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Research Papers

Modular Microfluidic Filters Based on Transparent Membranes

[+] Author and Article Information
E. Archibong, H. Tuazon, H. Wang, J. Winskas

Innovative Biomedical Instruments
and Systems (IBIS) Laboratory,
Department of Chemical and Biomedical Engineering,
University of South Florida,
4202 E. Fowler Avenue,
Tampa, FL 33620

A. L. Pyayt

Innovative Biomedical Instruments
and Systems (IBIS) Laboratory,
Department of Chemical and Biomedical Engineering,
University of South Florida,
4202 E. Fowler Avenue,
Tampa, FL 33620
e-mail: pyayt@usf.com

Contributed by the Electronic and Photonic Packaging Division of ASME for publication in the JOURNAL OF ELECTRONIC PACKAGING. Manuscript received March 12, 2016; final manuscript received August 1, 2016; published online August 19, 2016. Assoc. Editor: Satish Chaparala.

J. Electron. Packag 138(4), 041002 (Aug 19, 2016) (6 pages) Paper No: EP-16-1049; doi: 10.1115/1.4034369 History: Received March 12, 2016; Revised August 01, 2016

We propose a new approach to the modular packaging of microfluidic components, in which different functional components are not only fabricated separately but are also designed to be individually removable for the purposes of replacement or subsequent analysis. In this paper, we demonstrate one such component: a stand-alone microfluidic filter that can be custom-fabricated and then connected, disconnected, and replaced on a microfluidic chip as needed. This filter is also designed such that particles captured on the filter can be further analyzed or processed directly on the filter itself—for example, for microscopic examination or cell culturing. The filter is a thin (1 μm) transparent silicon nitride membrane that can be designed and fabricated according to specifications for different applications. This material is suitable for microscale fabrication; filtration of a variety of solutions, including biological samples; and subsequent particle imaging and processing. The porous nature of the thin filter allows for particle separation under relatively low pressures, thus protecting the particles from rupture or membrane damage. We describe two methods for integrating the filter apparatus onto a microfluidic chip such that it can be inserted, removed, and replaced. To demonstrate the utility of this approach, we fabricated custom-designed silicon-based filters, incorporated them onto microfluidic systems then filtered microparticles and live cells from test solutions, and finally removed the filters to image the microparticles and culture the cells directly on the filter membranes.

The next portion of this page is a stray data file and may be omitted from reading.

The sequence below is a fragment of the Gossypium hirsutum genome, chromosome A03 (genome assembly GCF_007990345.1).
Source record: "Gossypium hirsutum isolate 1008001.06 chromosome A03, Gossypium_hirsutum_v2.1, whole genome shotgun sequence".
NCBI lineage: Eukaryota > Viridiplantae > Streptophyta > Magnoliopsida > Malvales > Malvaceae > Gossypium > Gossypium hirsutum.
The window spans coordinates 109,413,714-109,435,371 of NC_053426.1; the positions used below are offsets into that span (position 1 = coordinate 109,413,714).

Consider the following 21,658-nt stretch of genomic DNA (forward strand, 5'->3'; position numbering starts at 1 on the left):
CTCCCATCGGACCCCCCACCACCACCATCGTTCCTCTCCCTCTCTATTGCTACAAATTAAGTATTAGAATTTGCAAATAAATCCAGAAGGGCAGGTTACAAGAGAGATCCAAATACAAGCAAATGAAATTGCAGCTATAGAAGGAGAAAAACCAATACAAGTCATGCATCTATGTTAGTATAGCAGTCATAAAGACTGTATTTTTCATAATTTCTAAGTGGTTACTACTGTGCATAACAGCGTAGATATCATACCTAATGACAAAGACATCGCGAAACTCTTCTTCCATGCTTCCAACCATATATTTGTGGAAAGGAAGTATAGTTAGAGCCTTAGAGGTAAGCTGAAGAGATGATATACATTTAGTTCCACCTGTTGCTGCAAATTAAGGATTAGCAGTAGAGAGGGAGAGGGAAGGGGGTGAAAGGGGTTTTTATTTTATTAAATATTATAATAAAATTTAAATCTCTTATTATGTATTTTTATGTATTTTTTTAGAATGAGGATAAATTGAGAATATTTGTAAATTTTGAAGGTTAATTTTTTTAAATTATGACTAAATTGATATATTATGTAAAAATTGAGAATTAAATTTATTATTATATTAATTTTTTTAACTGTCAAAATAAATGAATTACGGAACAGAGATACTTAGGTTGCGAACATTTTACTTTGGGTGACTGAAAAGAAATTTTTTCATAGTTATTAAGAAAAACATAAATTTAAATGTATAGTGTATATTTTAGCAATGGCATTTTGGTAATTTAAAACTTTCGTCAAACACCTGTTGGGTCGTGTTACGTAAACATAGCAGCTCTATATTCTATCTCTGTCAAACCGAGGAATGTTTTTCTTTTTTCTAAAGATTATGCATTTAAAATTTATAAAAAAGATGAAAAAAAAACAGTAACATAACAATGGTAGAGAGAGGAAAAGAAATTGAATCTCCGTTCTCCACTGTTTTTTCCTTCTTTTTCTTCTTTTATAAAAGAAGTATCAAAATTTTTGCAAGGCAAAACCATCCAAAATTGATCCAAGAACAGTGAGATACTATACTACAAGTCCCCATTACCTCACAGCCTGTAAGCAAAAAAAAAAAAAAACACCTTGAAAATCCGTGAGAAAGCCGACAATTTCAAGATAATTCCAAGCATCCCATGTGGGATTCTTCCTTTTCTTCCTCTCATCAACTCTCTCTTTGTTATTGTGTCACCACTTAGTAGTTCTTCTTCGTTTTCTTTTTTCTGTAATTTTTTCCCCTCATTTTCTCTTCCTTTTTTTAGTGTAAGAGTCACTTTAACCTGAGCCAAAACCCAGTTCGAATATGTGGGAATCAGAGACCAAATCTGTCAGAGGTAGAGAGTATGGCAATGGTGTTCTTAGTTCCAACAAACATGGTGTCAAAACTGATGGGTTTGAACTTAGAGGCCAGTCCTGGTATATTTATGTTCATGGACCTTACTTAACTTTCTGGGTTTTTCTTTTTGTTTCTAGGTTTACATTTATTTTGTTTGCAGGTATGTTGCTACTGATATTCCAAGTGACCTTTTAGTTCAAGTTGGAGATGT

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Figures

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Fig. 1

Scanning electron microscope (SEM) image of a microfabricated filtering membrane device. The large square is a silicon membrane on the top (upstream) side of the wafer. It has a periodic array of holes. The smaller square, visible through the top membrane, is a membrane on the bottom (downstream) side of the wafer. This lower membrane has one circular hole in the middle.

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Fig. 2